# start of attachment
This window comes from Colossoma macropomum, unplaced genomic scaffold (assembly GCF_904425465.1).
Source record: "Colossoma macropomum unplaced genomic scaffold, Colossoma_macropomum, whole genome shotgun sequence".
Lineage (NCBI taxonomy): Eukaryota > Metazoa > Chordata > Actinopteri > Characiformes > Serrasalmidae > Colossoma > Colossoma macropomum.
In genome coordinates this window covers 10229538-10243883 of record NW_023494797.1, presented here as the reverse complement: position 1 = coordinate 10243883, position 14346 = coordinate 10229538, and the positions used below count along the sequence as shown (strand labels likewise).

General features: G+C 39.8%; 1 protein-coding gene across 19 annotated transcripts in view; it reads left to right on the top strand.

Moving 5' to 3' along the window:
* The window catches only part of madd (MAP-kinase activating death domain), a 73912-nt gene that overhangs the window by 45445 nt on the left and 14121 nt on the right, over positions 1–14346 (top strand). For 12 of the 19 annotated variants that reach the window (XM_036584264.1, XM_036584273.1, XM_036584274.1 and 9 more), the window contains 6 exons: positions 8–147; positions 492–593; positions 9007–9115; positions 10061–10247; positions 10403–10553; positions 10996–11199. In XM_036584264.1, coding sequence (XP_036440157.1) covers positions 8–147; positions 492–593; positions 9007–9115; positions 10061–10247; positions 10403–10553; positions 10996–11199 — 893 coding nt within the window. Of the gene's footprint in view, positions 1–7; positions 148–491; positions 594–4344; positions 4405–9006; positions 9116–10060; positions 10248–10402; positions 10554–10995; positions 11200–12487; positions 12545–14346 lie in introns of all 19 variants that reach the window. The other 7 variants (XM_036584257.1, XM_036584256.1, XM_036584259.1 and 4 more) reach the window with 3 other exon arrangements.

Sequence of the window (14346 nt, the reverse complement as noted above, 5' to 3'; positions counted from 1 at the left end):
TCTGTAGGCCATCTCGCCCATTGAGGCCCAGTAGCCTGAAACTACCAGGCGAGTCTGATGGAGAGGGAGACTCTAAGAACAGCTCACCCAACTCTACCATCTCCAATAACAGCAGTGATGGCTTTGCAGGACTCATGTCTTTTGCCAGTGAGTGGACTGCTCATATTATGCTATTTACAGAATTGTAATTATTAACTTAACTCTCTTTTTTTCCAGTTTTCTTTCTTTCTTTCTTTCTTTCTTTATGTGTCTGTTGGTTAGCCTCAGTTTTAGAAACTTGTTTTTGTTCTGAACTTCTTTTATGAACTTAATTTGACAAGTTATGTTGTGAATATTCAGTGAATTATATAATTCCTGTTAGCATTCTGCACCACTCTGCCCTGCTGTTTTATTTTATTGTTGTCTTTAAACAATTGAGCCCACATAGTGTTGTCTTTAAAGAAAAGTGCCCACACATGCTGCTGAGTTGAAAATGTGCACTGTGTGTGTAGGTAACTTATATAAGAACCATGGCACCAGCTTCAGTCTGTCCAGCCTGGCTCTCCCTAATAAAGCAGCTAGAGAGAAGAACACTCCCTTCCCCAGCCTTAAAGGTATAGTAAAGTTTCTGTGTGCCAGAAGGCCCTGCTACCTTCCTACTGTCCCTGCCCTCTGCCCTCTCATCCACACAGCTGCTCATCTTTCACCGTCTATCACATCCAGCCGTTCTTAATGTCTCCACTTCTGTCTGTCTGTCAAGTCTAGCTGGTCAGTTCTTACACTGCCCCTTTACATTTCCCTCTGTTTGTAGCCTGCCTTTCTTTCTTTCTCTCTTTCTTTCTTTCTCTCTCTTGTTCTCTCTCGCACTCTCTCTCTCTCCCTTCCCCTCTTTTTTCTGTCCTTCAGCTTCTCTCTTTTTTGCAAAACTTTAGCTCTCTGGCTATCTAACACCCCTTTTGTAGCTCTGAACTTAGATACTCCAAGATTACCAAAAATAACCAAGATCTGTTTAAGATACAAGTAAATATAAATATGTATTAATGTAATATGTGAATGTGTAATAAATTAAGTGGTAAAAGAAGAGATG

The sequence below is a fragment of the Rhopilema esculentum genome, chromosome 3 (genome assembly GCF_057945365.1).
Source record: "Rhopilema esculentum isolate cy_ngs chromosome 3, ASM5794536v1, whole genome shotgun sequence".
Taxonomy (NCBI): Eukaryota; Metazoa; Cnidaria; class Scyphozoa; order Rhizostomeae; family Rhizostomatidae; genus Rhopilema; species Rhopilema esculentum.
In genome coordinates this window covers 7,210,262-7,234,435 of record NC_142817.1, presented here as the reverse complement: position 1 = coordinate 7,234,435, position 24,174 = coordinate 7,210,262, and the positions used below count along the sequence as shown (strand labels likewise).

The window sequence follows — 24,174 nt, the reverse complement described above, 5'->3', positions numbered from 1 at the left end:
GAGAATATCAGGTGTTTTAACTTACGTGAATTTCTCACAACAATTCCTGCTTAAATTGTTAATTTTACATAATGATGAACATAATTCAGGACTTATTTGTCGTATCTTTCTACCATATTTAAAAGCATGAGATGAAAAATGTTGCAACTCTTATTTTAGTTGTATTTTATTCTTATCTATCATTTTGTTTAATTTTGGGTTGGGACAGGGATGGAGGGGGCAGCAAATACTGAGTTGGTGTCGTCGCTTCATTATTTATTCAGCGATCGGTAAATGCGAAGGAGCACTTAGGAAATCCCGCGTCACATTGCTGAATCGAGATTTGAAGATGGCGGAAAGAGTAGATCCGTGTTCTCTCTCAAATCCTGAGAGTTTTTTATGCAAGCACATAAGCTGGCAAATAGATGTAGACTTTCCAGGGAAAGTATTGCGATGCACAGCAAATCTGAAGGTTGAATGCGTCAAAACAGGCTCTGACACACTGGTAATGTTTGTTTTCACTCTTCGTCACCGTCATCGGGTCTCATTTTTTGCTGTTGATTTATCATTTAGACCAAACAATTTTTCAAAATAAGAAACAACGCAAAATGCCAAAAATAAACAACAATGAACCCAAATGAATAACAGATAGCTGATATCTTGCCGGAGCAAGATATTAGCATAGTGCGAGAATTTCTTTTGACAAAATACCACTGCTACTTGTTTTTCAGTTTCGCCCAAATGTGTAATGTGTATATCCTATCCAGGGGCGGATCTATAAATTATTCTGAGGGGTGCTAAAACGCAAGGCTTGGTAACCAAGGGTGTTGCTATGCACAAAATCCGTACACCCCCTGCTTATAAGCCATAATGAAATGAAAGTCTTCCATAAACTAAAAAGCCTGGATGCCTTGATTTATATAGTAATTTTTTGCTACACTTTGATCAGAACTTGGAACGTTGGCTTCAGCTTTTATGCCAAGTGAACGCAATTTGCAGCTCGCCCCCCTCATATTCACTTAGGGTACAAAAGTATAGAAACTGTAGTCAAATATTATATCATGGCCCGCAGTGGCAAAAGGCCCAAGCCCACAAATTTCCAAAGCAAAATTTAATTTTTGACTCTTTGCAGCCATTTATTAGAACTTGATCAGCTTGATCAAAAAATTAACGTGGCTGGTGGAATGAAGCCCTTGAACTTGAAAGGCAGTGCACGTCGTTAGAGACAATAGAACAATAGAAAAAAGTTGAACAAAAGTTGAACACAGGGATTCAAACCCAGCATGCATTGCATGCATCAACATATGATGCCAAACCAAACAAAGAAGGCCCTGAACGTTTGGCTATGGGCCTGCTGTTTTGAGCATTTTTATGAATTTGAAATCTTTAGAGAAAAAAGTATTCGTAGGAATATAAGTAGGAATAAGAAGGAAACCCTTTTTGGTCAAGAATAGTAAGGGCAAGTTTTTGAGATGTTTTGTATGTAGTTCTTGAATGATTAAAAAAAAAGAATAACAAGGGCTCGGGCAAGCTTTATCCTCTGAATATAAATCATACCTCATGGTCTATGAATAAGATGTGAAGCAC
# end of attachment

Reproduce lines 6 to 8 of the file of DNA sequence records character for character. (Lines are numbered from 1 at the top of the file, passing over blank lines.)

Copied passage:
Moving 5' to 3' along the window:
* The window catches only part of madd (MAP-kinase activating death domain), a 73912-nt gene that overhangs the window by 45445 nt on the left and 14121 nt on the right, over positions 1–14346 (top strand). For 12 of the 19 annotated variants that reach the window (XM_036584264.1, XM_036584273.1, XM_036584274.1 and 9 more), the window contains 6 exons: positions 8–147; positions 492–593; positions 9007–9115; positions 10061–10247; positions 10403–10553; positions 10996–11199. In XM_036584264.1, coding sequence (XP_036440157.1) covers positions 8–147; positions 492–593; positions 9007–9115; positions 10061–10247; positions 10403–10553; positions 10996–11199 — 893 coding nt within the window. Of the gene's footprint in view, positions 1–7; positions 148–491; positions 594–4344; positions 4405–9006; positions 9116–10060; positions 10248–10402; positions 10554–10995; positions 11200–12487; positions 12545–14346 lie in introns of all 19 variants that reach the window. The other 7 variants (XM_036584257.1, XM_036584256.1, XM_036584259.1 and 4 more) reach the window with 3 other exon arrangements.

Sequence of the window (14346 nt, the reverse complement as noted above, 5' to 3'; positions counted from 1 at the left end):